I'd like to inject some personality into my monthly newsletter, but I'm afraid of turning off potential clients. What should I do?

Well, ask yourself this question: would you prefer that potential clients not read your newsletter at all? Because if you send them a dry, drab, humorless newsletter about your law firm, they will idly scan the first item and then delete it. You haven't exactly offended anyone, but you haven't enticed them to pick up the phone, either.

Of course, a lot depends on what your definition of "personality" is. You're allowed to reveal to clients that you have a family, that you take occasional vacations, and that you find some news items amusing. What you shouldn't do is:

  • Share off-color jokes
  • Express your views about politics or religion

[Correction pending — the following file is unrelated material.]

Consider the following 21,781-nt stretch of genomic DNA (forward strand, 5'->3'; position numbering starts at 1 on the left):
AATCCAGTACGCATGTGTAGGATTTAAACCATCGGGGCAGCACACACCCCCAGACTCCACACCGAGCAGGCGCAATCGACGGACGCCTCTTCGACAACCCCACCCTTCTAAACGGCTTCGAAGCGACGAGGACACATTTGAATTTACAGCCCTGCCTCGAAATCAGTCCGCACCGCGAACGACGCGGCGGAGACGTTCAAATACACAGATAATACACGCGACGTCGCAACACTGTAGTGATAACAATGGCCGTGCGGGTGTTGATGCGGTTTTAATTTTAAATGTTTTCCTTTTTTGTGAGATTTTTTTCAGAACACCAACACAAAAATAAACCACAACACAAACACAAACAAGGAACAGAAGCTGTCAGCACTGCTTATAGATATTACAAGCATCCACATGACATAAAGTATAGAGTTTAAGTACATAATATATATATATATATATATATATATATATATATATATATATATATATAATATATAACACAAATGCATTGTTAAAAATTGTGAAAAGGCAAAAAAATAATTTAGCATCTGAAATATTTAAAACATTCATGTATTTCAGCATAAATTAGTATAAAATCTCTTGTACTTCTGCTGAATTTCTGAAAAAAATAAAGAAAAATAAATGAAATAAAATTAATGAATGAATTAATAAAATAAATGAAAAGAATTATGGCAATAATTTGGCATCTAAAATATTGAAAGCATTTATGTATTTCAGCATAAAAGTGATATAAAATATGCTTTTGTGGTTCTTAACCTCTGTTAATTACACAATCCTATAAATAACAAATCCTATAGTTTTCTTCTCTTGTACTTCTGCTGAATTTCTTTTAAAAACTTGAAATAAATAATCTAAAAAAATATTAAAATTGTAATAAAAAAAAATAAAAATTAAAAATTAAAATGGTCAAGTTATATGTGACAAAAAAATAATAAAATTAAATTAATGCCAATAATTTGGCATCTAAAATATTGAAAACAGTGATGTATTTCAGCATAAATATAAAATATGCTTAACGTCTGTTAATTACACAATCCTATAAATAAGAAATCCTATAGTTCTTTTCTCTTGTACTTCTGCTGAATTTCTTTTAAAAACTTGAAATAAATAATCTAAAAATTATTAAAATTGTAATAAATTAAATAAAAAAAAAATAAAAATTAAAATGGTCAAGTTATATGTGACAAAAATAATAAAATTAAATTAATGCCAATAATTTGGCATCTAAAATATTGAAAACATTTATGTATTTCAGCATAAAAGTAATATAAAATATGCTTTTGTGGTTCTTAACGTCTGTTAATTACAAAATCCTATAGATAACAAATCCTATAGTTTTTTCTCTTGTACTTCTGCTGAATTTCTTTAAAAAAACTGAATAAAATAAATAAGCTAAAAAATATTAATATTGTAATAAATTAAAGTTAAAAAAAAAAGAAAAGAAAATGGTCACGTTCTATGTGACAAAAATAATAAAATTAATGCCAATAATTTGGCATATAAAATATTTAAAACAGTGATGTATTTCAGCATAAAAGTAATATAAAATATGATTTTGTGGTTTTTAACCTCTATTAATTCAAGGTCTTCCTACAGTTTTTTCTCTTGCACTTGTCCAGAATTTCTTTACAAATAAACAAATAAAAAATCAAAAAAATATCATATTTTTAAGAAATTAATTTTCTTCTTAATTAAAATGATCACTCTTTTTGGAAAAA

• Denigrate, or make fun of, an existing client, even if it's not by name
  • Boast about what a successful, smart, wealthy guy you are
  • Criticize other lawyers by name

If you do any of the above things, you may well wind up alienating potential (and even current) clients—who will respond by "unsubscribing" themselves from your newsletter. And once that happens, your odds of getting them to subscribe again to your newsletter are pretty slim.

Questions? Call the law practice newsletter promotion mavens at Great Legal Marketing (888-791-2150) to learn more!

Ben Glass
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Ben is a nationally recognized expert in attorney marketing and the owner of Great Legal Marketing.